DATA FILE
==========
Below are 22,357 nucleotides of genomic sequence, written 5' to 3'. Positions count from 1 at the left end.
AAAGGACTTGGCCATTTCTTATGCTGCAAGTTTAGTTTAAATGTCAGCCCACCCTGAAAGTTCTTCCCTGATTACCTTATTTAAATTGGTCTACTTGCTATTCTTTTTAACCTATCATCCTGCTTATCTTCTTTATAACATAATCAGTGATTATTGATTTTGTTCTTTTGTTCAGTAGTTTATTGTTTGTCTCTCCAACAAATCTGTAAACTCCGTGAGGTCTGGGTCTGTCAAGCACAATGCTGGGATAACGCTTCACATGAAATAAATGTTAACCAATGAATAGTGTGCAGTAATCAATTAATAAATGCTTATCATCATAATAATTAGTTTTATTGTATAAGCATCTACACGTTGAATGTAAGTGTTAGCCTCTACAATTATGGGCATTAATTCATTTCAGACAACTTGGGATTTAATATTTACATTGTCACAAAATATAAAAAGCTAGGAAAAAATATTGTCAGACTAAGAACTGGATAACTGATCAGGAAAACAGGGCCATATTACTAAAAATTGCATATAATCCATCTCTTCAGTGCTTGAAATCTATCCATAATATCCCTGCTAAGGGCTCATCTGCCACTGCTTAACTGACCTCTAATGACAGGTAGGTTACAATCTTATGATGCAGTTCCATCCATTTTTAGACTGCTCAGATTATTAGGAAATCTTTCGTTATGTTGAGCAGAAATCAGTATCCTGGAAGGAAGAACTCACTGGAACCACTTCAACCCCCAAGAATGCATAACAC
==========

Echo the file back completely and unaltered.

Below are 22,357 nucleotides of genomic sequence, written 5' to 3'. Positions count from 1 at the left end.
AAAGGACTTGGCCATTTCTTATGCTGCAAGTTTAGTTTAAATGTCAGCCCACCCTGAAAGTTCTTCCCTGATTACCTTATTTAAATTGGTCTACTTGCTATTCTTTTTAACCTATCATCCTGCTTATCTTCTTTATAACATAATCAGTGATTATTGATTTTGTTCTTTTGTTCAGTAGTTTATTGTTTGTCTCTCCAACAAATCTGTAAACTCCGTGAGGTCTGGGTCTGTCAAGCACAATGCTGGGATAACGCTTCACATGAAATAAATGTTAACCAATGAATAGTGTGCAGTAATCAATTAATAAATGCTTATCATCATAATAATTAGTTTTATTGTATAAGCATCTACACGTTGAATGTAAGTGTTAGCCTCTACAATTATGGGCATTAATTCATTTCAGACAACTTGGGATTTAATATTTACATTGTCACAAAATATAAAAAGCTAGGAAAAAATATTGTCAGACTAAGAACTGGATAACTGATCAGGAAAACAGGGCCATATTACTAAAAATTGCATATAATCCATCTCTTCAGTGCTTGAAATCTATCCATAATATCCCTGCTAAGGGCTCATCTGCCACTGCTTAACTGACCTCTAATGACAGGTAGGTTACAATCTTATGATGCAGTTCCATCCATTTTTAGACTGCTCAGATTATTAGGAAATCTTTCGTTATGTTGAGCAGAAATCAGTATCCTGGAAGGAAGAACTCACTGGAACCACTTCAACCCCCAAGAATGCATAACAC